Monsoons approaching 🌦️⛈️

May has ended. And it is that time of the year when the news is brimming with expectations of Monsoons. In June, but when? The wait and anticipation are going to increase every day. Mumbai awaits the downpour. There is some hesitation as well, with the experience city has with Monsoons, year after year.

Like everyone else, I too, am waiting for the Rain Gods. This time more than previous years. As this time it promises a much needed change in status quo. Where days have been passing by since 3 months, very similar to each other, I believe we all can use a cool breeze and some splatter against our window.

This reminds me of a beautiful book by Alexander Frater – ‘Chasing the Monsoons’. This book accompanied me while I was doing some chasing of my own, traveling to Meghalaya, with ‘Meghdoot’ and ‘Chasing the Monsoons’ in my bag. Both Alexander & I found what we were looking for.

If I had to be a season, I would be Monsoons. Then Winter, followed by Spring, Autumn & Summer. I am already dreaming about those overcast Saturday mornings. Waking up to thunders in the distant red sky. Good music in the background. And retiring in a chair in a shade on the terrace, with a book for a company.

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Hiking in the Rain

We had an unexpected company as soon as we started our hike. The clouds which were forming up since last few hours had decided to let go, as the rains came down to greet us while we moved up the trail. It was not raining very heavily, nor was it too light to be discounted. Kind of perfect setting for a short hike early in the morning.

The streams on the way were also happy to see this new visitor. They cut across our path, singing happily and dancing down the forest. We could see few blue patches in the sky, but the clouds predominantly filled the canvas. They were not too solid, like the ones you see at times – huge boulders of black, throwing tantrums as they sluggishly moved forward. Nor were they too light – like a puff of smoke, at the risk of being blown away at the first sign of an intoxicated breeze. They were like a small hut made of mud, sitting happily in the fields, content to see things as they are.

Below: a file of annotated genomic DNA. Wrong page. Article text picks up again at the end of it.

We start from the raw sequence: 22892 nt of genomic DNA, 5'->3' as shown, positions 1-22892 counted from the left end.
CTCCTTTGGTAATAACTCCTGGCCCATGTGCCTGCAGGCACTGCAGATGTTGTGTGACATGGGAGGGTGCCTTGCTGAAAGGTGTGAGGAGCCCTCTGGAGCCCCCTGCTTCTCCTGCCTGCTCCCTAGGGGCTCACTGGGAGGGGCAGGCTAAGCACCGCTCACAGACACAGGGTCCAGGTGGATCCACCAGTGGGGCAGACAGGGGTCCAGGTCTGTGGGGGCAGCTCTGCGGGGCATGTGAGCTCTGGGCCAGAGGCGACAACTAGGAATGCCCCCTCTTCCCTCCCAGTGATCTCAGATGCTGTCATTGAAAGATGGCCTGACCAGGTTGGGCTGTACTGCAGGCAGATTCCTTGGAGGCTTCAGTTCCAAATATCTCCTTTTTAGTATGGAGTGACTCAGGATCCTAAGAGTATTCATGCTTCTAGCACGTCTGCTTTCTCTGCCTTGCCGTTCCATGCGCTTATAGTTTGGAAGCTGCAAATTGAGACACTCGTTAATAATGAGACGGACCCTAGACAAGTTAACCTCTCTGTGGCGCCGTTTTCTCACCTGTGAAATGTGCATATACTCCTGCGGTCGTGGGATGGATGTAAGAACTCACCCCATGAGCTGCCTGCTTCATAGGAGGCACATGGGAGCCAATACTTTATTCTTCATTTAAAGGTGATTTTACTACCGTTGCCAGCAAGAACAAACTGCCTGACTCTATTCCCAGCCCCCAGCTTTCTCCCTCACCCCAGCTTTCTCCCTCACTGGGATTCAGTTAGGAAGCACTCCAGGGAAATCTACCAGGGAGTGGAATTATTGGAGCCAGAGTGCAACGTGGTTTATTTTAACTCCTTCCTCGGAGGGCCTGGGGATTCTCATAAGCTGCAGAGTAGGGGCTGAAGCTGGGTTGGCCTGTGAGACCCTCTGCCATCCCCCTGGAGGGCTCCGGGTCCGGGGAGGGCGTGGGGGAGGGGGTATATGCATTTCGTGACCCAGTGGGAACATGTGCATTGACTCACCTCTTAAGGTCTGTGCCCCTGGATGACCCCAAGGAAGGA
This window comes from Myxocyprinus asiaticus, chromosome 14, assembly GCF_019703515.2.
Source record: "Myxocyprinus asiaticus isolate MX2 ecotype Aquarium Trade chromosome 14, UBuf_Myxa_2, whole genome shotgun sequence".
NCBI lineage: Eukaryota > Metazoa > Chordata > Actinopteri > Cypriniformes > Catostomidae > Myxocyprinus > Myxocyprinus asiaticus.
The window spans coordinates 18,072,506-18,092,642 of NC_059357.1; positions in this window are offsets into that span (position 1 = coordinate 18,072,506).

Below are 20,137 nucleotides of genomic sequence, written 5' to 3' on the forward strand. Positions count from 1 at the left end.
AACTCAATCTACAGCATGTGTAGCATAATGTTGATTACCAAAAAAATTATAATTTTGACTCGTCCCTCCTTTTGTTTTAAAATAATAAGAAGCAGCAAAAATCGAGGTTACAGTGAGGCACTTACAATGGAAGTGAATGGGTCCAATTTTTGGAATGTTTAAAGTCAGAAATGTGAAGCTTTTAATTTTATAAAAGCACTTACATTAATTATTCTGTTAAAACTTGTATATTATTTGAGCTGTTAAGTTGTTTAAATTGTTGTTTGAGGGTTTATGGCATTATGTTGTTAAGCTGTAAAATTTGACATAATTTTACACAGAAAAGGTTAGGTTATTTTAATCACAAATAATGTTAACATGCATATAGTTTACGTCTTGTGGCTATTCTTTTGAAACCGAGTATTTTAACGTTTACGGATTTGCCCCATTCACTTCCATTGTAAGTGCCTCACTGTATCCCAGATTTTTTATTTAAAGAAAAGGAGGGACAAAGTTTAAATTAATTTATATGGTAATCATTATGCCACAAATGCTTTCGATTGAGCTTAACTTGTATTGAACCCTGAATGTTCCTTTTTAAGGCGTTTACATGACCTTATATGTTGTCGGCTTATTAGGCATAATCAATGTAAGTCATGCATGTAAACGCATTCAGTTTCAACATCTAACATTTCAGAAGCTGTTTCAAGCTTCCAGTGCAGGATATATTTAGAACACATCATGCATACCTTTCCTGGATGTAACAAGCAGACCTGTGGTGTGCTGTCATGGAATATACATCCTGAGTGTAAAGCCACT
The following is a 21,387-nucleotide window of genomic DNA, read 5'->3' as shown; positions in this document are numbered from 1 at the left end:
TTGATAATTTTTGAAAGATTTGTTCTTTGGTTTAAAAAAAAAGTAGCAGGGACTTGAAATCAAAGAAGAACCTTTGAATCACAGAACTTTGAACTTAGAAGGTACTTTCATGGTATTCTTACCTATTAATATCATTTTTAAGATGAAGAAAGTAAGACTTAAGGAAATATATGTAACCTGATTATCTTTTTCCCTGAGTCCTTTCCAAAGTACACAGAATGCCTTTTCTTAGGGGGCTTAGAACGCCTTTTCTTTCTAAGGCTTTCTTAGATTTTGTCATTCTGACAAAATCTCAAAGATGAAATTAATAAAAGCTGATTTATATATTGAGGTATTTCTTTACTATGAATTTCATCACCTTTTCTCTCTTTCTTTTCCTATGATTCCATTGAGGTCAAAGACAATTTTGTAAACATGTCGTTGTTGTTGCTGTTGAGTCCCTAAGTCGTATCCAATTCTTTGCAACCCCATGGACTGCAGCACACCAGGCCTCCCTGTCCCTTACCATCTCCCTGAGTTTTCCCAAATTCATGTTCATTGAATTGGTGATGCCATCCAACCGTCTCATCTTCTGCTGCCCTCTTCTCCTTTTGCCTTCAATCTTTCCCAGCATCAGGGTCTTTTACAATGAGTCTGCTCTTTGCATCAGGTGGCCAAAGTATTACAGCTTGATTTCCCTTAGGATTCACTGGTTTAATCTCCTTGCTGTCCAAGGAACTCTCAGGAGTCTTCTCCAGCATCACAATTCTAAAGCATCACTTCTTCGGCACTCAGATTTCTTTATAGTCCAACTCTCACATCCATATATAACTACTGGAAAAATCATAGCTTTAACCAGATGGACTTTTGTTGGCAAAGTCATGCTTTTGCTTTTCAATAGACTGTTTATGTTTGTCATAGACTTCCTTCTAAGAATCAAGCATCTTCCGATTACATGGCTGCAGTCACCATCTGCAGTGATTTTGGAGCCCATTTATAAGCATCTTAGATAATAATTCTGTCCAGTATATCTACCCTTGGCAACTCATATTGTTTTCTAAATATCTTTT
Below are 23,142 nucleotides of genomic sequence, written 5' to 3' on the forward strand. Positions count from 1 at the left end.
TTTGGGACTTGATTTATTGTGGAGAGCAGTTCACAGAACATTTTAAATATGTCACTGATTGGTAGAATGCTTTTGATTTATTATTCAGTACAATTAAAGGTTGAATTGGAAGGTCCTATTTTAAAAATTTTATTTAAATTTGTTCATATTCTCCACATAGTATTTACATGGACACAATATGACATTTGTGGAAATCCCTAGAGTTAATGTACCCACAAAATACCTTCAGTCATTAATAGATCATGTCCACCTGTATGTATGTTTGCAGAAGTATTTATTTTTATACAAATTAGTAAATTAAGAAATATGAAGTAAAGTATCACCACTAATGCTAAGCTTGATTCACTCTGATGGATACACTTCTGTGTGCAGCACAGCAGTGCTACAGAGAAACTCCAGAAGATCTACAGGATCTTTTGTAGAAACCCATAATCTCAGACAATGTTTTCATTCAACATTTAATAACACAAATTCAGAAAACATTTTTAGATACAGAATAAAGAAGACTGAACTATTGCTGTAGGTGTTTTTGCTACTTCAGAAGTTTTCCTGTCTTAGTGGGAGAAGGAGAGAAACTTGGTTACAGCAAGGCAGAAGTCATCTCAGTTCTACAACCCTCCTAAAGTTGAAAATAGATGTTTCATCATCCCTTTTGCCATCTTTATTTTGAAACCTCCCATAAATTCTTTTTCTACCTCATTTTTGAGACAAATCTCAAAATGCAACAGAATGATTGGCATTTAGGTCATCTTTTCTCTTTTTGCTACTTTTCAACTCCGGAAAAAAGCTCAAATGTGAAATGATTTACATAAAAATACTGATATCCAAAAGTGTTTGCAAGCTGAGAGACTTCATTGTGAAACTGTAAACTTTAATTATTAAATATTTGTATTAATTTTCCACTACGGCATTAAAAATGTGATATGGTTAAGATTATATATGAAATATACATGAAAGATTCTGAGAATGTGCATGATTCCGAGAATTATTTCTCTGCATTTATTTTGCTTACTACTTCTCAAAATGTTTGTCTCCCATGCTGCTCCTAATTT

And to talk about the trees. They were all chirpy and waving handsomely. There were more shades of green across the valley than I could name. The entire setup looked like Nature has maxed up on Saturation. It was a symphony of colors, playing right in front of our eyes. We moved away from the trail and started climbing up the path of a waterfall. Small jet of streams passing by served as a warning – Do not stay on this path for too long, as it was not made for you. We heeded to it, and switched to the human trail shortly.

We were looking down at the trail we came from. The path of the waterfall and the trail cris-crossed all the way to the bottom. It was difficult to make out one from other. And even though, while ascending, we were very sure of which was which, it all seemed to have blurred away into a single entity. They were different, yet they were the same. So were the streams. And the trees and clouds. And us.

Grandmother, tell me another story

Passing between lips, an ancestry reminiscent of
the chewed betel-nut grandmother transmitted
from recesses of her stained teeth onto palm of an
unlettered hand And again to my mouth.

Many years later I found myself teaching tradition
handed down by word of mouth. A cane basket we
put our socks in was stuffed with her stories.